Asia Pacific needs to boost energy investments in the region to realise its clean energy ambitions, said speakers at the Hong Kong edition of SIEW Energy Insights.
Daisy Shen of KPMG sharing the key trends driving Asia Pacific’s energy transition.
Discussions at the SIEW Energy Insights in Hong Kong focused on Asia Pacific’s growing energy needs and investments required for sustainable energy projects. The speakers also shared their views on the theme for SIEW 2018, “Transforming Energy: Invest, Innovate, Integrate”.
Harry Lai, Deputy Director of the Electrical and Mechanical Services Department (EMSD), Government of the Hong Kong SAR sharing his views alongside
Geert Peeters, Group Director & Chief Financial Officer of CLP at the panel discussion moderated by KPMG.
Here are three key takeaways from the discussion:
1. Environmental priorities will continue to drive energy transformation over the next decade
The panel agreed that environmental priorities will help shape the energy transformation in the next decade, with the Paris Agreement climate accord as a key framework for this global push for clean energy.
In the Asia Pacific, the APEC Energy Working Group is looking to reduce energy intensity by 45 percent by 2035 and to double the share of renewables in the APEC energy mix by 2030. According to KPMG, China now contributes about 30% share of global wind and solar power capacity and plans to increase renewable energy investment by RMB 2.5 trillion, as part of its 13th 5-Year Plan. Hong Kong is taking steps to reduce carbon intensity by 65 percent by 2030. On the supply side, this would involve greater investment in gas-powered and renewable technologies to replace coal. On the demand side, Hong Kong aims to improve energy efficiency in buildings, given that buildings account for over 90 percent of electricity consumption there. To drive energy efficiency, the Electrical and Mechanical Services Department (EMSD) has launched a new initiative, InnoPortal which is a platform to share innovation and technology solutions for the electrical and mechanical sector.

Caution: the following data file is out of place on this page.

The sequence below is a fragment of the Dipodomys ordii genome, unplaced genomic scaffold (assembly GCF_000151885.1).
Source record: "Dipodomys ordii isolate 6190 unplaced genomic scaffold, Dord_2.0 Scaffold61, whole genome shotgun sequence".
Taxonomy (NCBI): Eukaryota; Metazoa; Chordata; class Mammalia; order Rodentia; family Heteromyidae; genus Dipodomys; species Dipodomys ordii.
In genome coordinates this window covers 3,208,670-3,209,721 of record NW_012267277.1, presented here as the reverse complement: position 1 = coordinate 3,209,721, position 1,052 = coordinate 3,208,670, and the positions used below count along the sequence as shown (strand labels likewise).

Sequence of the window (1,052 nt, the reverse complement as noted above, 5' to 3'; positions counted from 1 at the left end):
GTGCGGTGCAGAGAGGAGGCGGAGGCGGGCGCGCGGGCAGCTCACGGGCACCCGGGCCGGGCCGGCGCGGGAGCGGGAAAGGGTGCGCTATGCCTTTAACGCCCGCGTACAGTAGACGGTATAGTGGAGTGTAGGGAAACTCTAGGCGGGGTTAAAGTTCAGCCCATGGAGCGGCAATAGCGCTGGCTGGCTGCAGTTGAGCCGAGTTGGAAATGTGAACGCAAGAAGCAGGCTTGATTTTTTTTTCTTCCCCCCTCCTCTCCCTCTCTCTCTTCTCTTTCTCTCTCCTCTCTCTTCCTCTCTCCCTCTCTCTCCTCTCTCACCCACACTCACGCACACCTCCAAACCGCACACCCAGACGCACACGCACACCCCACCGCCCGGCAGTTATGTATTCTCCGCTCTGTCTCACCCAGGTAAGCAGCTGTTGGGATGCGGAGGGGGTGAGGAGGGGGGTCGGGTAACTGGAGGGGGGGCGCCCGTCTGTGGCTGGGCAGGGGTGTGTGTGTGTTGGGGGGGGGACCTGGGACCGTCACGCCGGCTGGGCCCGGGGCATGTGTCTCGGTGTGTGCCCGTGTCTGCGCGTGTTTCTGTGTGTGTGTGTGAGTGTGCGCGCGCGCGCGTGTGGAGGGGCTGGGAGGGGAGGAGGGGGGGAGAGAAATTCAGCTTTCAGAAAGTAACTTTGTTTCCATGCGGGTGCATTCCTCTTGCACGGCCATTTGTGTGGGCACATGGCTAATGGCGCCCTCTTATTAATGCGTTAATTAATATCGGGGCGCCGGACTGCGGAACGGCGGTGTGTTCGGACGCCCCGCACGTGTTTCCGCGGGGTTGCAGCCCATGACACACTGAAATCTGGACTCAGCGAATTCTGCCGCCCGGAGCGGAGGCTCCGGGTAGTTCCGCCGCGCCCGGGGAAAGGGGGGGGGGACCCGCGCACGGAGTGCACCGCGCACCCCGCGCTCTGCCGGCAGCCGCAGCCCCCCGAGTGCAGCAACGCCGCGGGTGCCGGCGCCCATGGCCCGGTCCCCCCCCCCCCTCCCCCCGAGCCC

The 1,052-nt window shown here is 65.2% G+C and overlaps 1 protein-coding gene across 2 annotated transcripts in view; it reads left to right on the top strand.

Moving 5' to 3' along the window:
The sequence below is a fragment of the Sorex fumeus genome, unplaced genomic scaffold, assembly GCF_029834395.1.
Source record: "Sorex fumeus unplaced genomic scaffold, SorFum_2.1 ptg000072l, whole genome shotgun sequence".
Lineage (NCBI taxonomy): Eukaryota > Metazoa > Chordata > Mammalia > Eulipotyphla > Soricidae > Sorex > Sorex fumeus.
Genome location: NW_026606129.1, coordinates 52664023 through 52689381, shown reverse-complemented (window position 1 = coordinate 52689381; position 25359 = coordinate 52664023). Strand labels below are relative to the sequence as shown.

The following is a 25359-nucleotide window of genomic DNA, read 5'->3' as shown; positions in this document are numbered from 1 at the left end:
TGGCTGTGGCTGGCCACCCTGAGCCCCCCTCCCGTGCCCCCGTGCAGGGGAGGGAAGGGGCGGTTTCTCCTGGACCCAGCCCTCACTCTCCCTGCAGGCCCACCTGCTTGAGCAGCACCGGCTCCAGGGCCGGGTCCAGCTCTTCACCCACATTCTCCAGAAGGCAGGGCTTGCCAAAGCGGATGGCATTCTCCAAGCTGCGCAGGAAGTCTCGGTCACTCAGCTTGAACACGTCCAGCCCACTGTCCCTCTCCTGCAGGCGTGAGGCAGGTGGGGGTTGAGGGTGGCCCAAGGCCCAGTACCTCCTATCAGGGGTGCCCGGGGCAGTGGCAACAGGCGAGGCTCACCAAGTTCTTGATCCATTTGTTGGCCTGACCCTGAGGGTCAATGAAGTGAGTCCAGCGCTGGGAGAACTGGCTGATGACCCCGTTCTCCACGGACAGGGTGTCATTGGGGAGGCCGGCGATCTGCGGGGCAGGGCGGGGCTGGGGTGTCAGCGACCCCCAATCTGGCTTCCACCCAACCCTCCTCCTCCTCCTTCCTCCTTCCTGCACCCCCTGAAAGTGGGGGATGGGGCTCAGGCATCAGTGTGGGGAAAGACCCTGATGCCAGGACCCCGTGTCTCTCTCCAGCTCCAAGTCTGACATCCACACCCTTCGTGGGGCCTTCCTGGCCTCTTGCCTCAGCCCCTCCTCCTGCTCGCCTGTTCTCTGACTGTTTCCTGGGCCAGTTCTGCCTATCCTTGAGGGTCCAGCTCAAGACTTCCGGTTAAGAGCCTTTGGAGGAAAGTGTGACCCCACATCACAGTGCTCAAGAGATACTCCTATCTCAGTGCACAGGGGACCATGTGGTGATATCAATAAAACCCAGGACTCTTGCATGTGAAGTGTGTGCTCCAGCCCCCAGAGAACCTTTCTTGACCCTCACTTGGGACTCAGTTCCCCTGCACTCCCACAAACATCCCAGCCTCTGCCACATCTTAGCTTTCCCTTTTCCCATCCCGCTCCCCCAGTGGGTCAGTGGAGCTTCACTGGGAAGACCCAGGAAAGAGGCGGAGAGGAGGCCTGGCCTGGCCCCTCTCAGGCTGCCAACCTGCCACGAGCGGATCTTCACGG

2. Innovation will be a powerful enabler of clean energy transition
New technology in data analytics and artificial intelligence hold great potential to boost Asia Pacific’s clean energy transition. Innovative technologies will continue to optimise output and drive customer engagement. For instance, advancements in wind and solar have made them economically-viable renewable energy solutions. That said, the panel said that energy decision makers also need to consider innovative business models to accommodate changing consumer needs. These could include innovative financing structures like green bonds and energy transition bonds.
3. Clear market and policy standards needed to unlock green financing value
Financing the global clean energy transition presents both opportunities and challenges. With green financing less developed in Asia Pacific, policymakers and energy players need to establish clear market and policy standards, as well as credible accreditation processes, to attract and retain investors in the long-term. The panel highlighted the sustainability of various financing mechanisms and the bankability of renewable energy projects as important considerations for renewable energy financing.